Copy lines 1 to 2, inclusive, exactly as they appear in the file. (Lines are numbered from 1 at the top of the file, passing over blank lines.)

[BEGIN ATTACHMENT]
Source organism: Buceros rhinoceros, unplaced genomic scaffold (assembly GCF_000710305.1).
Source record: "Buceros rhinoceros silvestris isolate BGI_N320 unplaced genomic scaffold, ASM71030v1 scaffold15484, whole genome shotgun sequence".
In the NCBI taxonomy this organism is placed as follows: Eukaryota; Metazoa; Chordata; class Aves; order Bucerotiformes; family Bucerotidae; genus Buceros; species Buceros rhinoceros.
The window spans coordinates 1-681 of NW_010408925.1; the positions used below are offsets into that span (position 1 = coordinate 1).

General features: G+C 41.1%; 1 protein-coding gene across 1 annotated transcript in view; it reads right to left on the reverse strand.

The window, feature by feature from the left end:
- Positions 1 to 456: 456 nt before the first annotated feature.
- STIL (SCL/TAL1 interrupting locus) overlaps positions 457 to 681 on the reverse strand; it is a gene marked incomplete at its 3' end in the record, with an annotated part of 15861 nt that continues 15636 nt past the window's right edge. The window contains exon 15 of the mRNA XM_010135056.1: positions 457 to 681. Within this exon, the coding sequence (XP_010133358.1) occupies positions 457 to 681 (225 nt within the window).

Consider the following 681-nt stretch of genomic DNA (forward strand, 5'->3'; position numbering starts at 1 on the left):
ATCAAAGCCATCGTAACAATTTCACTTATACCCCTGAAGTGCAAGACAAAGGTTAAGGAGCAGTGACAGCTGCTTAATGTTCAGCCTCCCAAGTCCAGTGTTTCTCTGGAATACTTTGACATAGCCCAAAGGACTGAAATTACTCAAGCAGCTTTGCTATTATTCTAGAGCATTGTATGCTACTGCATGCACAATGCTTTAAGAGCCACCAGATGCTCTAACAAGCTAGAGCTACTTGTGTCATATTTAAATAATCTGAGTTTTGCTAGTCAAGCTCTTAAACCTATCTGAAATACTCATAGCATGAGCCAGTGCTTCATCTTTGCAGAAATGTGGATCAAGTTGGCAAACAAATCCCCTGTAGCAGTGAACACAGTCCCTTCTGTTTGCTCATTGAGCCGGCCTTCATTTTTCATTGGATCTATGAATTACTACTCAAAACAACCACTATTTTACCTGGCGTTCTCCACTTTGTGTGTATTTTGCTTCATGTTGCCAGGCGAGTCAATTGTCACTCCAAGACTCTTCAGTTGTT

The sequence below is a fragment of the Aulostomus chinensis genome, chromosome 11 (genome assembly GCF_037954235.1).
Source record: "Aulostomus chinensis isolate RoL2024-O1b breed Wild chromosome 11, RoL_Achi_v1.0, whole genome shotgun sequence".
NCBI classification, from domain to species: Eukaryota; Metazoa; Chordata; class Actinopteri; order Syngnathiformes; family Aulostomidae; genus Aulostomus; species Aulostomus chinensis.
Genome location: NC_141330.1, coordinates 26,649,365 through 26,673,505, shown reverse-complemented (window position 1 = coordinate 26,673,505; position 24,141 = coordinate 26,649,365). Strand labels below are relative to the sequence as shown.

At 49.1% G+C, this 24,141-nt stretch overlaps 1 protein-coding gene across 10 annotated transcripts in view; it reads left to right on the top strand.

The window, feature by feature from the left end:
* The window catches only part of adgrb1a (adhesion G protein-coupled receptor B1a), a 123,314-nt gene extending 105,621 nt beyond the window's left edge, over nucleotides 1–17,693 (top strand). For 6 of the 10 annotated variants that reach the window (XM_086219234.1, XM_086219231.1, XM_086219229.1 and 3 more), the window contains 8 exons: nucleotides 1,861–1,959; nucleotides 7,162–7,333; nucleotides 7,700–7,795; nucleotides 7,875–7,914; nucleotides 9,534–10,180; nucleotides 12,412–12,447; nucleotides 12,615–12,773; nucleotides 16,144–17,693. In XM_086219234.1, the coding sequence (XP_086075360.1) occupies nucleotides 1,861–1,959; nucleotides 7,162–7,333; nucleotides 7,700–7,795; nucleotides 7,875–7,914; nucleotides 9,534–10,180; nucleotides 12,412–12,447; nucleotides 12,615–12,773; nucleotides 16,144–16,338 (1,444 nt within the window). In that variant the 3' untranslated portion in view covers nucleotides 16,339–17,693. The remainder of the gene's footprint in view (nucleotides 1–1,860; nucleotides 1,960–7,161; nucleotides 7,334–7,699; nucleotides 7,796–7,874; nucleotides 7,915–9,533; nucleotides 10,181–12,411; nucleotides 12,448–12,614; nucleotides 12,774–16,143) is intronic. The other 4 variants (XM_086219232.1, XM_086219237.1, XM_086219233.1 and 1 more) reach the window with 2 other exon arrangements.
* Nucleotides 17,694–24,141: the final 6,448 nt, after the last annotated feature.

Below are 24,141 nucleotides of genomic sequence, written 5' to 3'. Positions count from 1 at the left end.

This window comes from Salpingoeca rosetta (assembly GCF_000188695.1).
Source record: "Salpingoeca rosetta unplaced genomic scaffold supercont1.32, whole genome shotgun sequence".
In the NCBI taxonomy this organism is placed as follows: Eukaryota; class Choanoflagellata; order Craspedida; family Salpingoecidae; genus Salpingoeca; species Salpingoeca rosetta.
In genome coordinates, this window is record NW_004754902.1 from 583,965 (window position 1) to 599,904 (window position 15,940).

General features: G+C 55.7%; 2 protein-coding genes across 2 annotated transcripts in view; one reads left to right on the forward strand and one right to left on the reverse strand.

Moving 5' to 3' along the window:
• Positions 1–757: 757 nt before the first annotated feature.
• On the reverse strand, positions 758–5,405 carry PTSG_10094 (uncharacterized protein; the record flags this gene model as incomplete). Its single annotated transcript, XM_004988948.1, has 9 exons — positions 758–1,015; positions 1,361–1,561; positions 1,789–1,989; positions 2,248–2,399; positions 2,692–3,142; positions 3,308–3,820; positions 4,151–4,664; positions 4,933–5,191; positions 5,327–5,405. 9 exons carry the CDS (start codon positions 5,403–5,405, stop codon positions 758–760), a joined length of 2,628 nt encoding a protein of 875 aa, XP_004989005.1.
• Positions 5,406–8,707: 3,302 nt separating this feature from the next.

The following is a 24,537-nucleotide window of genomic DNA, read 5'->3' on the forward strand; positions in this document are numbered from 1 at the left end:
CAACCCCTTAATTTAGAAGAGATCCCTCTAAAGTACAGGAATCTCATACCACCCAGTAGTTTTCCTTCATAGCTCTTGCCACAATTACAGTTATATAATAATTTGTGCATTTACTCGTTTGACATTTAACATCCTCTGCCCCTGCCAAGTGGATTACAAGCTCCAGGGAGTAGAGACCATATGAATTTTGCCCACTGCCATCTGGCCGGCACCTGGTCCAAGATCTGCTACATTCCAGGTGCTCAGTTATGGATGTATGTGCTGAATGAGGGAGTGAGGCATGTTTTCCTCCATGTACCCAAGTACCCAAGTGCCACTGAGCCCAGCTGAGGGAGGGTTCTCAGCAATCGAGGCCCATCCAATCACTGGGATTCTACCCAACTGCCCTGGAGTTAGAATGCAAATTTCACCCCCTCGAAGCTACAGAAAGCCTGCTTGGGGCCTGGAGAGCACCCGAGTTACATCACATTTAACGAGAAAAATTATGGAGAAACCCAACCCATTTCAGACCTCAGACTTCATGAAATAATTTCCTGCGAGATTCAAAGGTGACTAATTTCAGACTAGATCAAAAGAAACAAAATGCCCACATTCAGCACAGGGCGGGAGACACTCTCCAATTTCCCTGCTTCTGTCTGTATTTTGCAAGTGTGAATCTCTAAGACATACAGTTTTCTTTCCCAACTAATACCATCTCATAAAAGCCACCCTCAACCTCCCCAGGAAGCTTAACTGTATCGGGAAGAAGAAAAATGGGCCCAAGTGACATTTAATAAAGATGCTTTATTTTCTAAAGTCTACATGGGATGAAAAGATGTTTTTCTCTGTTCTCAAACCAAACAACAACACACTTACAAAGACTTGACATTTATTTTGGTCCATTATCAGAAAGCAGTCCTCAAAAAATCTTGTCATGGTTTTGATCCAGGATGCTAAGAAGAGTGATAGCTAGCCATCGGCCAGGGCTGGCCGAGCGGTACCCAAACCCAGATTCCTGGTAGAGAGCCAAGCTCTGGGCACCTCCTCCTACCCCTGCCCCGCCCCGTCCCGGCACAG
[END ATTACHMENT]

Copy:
Source organism: Buceros rhinoceros, unplaced genomic scaffold (assembly GCF_000710305.1).
Source record: "Buceros rhinoceros silvestris isolate BGI_N320 unplaced genomic scaffold, ASM71030v1 scaffold15484, whole genome shotgun sequence".